It’s no secret Fredo likes to shop in Harrods. His fondness for the luxury London store is almost as renowned as his knack for terse truths. Since the shopping habit strayed into meme territory, however, he felt compelled to state in a 2019 interview, “I’ve spent more money on helping my friends in prison than in Harrods”. And on the west London rapper’s second album, ‘Money Can’t Buy Happiness’, he settles it: “Harrods is cool, I pop in for fun, but there’s nothing I like more than shopping for guns.” He may be a star these days, but his heart remains on the street.
The particular street in question – Third Avenue, Fredo’s childhood home in west London and name of his debut album – had a 100% child poverty rate during his youth. “Most things I rap about are just what I been through or reality for me and my friends,” he explains in the promo for ‘Money Can’t Buy Happiness’. Violence, drugs, gangs, car chases: Fredo depicts his experiences with dark, glinting beats and frank wordplay, confession and braggadocio tuned through a slowed-down BPM that fits his soft-spoken demeanour offstage.
In 2016, as Fredo paced floors in prison on remand, his first track ‘They Ain’t 100’ began to pave out a very different kind of future. “Came out of jail to a mic and a stage,” he rapped on his second mixtape, recognising on his debut album that “this rapping really saved me”. In fact, rapping did more than that: via a Number One hit with Dave on ‘Funky Friday’, Fredo shot straight from streets to stardom.
After his baptism of fire, ‘Third Avenue’ was a focused rather than flashy move to conquer the burgeoning UK rap scene by heeding to the basics. And with a lead single titled ‘Back To Basics’, on his second album Fredo seemingly digs his heels into the same tarmac. But though the record covers familiar ground – gang rivalry, money, women – Fredo also documents the jolting effect fame has had on his world.
And his work: ‘Money Can’t Buy Happiness’ features Dave as executive producer, and an impressive guest list comprising of Summer Walker, Young Adz, and the late Pop Smoke. The latter two congregate on ‘Burner On Deck’, a track that pays decent homage to Pop Smoke despite lines like “original just like a Werther”, some ugly coughing, and Adz’ usual vacant auto-tune. Walker’s track wins, though: ‘Ready’ samples Fugees’ ‘Ready Or Not’ to catchy success. It’s almost too good for the rest of the album.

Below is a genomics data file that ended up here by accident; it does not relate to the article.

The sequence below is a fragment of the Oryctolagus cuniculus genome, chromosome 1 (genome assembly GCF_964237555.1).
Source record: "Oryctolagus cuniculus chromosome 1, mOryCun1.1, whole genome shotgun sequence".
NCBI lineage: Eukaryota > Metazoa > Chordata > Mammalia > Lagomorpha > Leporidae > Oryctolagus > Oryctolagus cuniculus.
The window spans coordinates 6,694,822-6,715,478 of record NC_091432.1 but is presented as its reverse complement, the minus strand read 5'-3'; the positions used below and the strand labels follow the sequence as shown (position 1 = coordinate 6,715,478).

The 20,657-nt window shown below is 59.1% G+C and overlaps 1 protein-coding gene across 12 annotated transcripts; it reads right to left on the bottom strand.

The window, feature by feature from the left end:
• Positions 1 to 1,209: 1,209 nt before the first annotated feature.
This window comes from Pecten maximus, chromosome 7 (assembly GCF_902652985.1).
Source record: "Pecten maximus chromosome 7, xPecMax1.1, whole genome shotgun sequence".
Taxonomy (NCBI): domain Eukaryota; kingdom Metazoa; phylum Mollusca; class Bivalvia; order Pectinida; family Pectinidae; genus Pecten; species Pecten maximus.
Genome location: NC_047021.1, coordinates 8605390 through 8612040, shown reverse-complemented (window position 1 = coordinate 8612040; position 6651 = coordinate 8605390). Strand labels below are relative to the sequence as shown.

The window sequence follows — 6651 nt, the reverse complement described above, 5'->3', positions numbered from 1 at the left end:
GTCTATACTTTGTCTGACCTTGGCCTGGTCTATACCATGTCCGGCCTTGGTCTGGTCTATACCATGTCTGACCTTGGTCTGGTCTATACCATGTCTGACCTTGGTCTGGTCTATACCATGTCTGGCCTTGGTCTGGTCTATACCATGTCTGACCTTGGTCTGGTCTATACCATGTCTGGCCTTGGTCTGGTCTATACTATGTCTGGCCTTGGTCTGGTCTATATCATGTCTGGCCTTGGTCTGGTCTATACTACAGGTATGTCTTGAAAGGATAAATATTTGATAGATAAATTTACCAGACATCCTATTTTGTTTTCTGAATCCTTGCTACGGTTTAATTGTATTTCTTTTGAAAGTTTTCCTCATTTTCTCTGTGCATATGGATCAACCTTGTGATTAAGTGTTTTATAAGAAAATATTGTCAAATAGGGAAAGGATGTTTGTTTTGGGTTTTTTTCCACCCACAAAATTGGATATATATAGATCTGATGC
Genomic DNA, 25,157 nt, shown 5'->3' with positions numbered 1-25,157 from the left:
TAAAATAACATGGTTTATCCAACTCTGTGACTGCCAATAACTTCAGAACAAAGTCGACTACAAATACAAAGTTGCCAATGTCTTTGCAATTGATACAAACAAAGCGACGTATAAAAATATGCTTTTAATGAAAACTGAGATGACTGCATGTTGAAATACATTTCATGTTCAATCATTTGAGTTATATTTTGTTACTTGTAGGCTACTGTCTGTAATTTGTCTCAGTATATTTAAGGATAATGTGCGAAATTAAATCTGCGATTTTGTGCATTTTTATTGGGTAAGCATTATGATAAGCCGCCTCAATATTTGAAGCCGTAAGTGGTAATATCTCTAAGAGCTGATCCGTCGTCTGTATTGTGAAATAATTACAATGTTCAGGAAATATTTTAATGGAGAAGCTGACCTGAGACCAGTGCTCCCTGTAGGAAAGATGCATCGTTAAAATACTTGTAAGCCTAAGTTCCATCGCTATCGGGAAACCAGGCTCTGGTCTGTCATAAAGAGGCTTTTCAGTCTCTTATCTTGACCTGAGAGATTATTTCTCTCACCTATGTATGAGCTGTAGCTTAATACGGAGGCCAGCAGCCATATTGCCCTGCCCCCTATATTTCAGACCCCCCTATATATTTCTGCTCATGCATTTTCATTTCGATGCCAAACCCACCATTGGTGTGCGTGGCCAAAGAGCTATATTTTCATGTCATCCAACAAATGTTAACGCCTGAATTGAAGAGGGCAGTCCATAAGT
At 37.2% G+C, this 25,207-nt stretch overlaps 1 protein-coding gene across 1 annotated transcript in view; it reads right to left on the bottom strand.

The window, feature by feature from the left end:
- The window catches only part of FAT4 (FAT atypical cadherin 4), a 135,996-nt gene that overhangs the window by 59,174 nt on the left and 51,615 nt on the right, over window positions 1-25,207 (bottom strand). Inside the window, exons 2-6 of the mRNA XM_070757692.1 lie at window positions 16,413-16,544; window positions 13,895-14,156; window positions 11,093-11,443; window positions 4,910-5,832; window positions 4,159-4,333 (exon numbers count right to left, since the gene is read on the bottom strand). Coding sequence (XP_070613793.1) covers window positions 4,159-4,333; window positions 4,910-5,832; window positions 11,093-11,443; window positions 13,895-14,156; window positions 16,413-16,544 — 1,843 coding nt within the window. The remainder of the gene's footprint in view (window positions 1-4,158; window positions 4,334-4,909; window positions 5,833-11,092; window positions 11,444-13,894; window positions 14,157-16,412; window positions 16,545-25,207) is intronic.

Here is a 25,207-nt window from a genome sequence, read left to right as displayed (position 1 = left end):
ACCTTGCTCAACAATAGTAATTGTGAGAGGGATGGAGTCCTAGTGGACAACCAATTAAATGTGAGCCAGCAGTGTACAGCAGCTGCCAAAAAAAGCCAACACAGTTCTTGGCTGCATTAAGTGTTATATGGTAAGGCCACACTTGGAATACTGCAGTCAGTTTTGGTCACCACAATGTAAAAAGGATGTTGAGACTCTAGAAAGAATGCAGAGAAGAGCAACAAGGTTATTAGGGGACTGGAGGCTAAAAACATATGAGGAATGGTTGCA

It’s tricky to stand out in a genre that’s growing at pace. But a certain homogeneity that lingers across ‘Money Can’t Buy Happiness’ – a criticism also levelled at ‘Third Avenue’ – actually feels like the work of an artist who doesn’t need to rely on snappy TikTok-style tricks to tell his story. ‘I Miss’ depicts Fredo’s previous life without an ounce of romanticism, just stark lines that go for the gut: “I miss when you would answer the door”. Grief-stricken final track ‘What Can I Say’ pays tribute to lost friends, from prison time (“We done Feltham and Parva”) to fatherhood (“Your daughter’s ’bout to be born and you’ll never get to see your girl / I just turned a father so it hit me a lil harder”). Add to that the underlying gothic spangle, and the record makes even the bleakest Scandi crime show seem like Sesame Street.
To document street life without staying stuck in it, both in music and real life, is a tough gig that Fredo hasn’t wholly mastered, but his fixation on solid narration could be his ace card. Like its predecessor, ‘Money Can’t Buy Happiness’ is a concise affair. The select feature list and continued neat control suggest Fredo’s not just a good rapper but a good editor, whittling down songs until only the finest remain – much like his taste for shopping. And there’s more happiness in honing your skills than in visiting Harrods.